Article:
Vancouver Canucks v Atlanta Thrashers

Raffi Torres lays out Jordan Eberle with shot to the head

Looking over the 9-game NHL schedule, the Vancouver Canucks trek to Edmonton to take on the Oilers may have been the least important game on the docket. It should have been just a routine game with the Canucks fine-tuning their game for the playoffs while the Oilers just continued to play out the string. But then Raffi Torres delivered a brutal shot to Jordan Eberle’s head and all the sudden, everything got a little more serious.

Torres received five minutes for elbowing, five minutes for the following fight, a game misconduct, and possibly much more tomorrow. Here is the video of the questionable hit and the commentary from the boys over on NHL On The Fly:

It’ll be interesting to see what the league does with this type of hit. Torres ignores the puck and makes principle contact with Jordan Eberle’s head. However, whether he elbows Eberle is up for debate. Some will say he led with the elbow and others will say he kept the elbow in when he delivered the hit. Also, it’s debatable whether it’s a blindside Rule 48 hit because Eberle sees the check coming at the last minute. Herein lies the problem: if it’s not an elbowing call and if it’s not a Rule 48 hit, then how would Colin Campbell suspend Torres?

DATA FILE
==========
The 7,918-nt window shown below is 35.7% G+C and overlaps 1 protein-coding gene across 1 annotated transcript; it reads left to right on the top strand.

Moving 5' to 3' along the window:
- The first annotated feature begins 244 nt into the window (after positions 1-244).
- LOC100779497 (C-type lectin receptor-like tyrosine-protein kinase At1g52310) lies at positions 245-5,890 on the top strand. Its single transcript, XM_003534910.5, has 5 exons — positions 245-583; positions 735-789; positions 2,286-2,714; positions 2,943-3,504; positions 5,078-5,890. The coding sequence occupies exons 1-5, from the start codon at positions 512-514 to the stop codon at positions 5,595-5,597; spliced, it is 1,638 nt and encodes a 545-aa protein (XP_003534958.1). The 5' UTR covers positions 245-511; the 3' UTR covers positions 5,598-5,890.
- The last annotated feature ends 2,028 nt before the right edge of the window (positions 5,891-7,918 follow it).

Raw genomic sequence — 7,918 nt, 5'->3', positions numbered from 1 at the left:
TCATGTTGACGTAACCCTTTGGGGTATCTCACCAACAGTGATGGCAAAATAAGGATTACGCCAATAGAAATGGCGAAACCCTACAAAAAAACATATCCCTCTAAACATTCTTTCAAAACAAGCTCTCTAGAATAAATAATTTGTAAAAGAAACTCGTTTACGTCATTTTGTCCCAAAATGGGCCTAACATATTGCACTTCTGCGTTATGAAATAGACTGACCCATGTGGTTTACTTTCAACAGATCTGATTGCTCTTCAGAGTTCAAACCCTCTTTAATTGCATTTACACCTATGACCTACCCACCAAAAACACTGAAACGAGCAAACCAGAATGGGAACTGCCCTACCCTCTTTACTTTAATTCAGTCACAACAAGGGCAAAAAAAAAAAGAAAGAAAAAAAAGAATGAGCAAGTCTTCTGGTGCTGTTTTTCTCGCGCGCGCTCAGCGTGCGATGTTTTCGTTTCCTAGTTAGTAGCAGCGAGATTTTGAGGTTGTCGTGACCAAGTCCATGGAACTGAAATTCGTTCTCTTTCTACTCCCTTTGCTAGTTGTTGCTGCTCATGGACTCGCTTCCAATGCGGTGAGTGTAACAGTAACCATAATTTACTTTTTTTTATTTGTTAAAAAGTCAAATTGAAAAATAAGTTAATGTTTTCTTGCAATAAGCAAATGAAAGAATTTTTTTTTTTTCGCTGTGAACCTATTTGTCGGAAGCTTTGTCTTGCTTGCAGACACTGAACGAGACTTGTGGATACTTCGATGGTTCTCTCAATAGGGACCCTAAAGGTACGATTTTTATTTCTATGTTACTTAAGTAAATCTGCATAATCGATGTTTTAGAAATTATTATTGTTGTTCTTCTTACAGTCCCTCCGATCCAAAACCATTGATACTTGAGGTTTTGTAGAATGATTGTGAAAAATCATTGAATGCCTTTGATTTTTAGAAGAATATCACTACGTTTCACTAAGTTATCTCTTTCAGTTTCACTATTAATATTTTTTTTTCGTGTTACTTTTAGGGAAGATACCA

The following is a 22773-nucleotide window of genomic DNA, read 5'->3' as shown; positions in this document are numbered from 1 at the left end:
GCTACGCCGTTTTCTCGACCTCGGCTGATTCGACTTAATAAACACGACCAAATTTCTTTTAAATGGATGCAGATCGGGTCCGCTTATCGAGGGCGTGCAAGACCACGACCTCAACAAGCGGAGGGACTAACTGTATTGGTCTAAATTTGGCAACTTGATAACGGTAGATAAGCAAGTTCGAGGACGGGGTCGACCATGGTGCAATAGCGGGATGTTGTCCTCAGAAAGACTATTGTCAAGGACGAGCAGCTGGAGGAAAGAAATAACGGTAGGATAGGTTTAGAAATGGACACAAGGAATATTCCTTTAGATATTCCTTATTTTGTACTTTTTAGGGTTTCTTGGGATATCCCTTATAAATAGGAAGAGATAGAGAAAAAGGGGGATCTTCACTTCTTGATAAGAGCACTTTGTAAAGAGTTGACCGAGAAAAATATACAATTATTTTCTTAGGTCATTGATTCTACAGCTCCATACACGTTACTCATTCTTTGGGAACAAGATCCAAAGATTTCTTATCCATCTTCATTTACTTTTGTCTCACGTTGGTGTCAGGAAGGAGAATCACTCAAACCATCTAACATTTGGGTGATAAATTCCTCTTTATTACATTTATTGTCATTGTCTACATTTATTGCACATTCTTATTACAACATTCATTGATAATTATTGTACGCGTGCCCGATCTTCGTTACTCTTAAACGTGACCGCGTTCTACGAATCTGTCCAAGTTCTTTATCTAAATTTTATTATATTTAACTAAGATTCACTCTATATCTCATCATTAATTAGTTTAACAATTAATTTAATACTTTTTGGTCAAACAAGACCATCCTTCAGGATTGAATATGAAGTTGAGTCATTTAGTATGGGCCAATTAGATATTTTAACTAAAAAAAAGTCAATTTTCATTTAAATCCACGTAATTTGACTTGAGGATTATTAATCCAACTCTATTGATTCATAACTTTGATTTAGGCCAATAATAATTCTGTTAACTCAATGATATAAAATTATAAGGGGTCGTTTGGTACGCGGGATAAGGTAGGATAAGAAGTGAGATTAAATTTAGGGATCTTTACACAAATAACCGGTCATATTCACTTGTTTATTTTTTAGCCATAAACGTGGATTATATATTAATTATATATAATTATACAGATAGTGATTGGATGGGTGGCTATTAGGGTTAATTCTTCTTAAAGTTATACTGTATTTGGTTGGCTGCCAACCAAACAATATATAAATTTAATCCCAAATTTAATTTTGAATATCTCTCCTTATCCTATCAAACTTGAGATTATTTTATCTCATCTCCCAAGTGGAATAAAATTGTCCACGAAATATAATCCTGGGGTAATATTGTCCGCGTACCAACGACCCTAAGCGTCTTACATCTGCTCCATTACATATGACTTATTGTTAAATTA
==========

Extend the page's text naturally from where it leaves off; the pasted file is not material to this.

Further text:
Clearly, the NHL will take a long look at this hit for the simple reason that Torres was given a 5-minute major and a game misconduct for a hit to the head. Just from a quick look at the hit, it’s the type of thing the league is trying to get out of the game. Headshots are the buzzword of the moment and this was a shot to the head. Going further, this is a specific example why some of the GMs would like to see all headshots banned from the game. It wouldn’t matter if it Torres led with his elbow and it wouldn’t matter if it was from the blindside—a headshot is an illegal headshot. Simple as that.

How did you see the hit? Did the officials get it right on the ice when they called it an elbow? More importantly, do you think Torres deserves a suspension for his hit?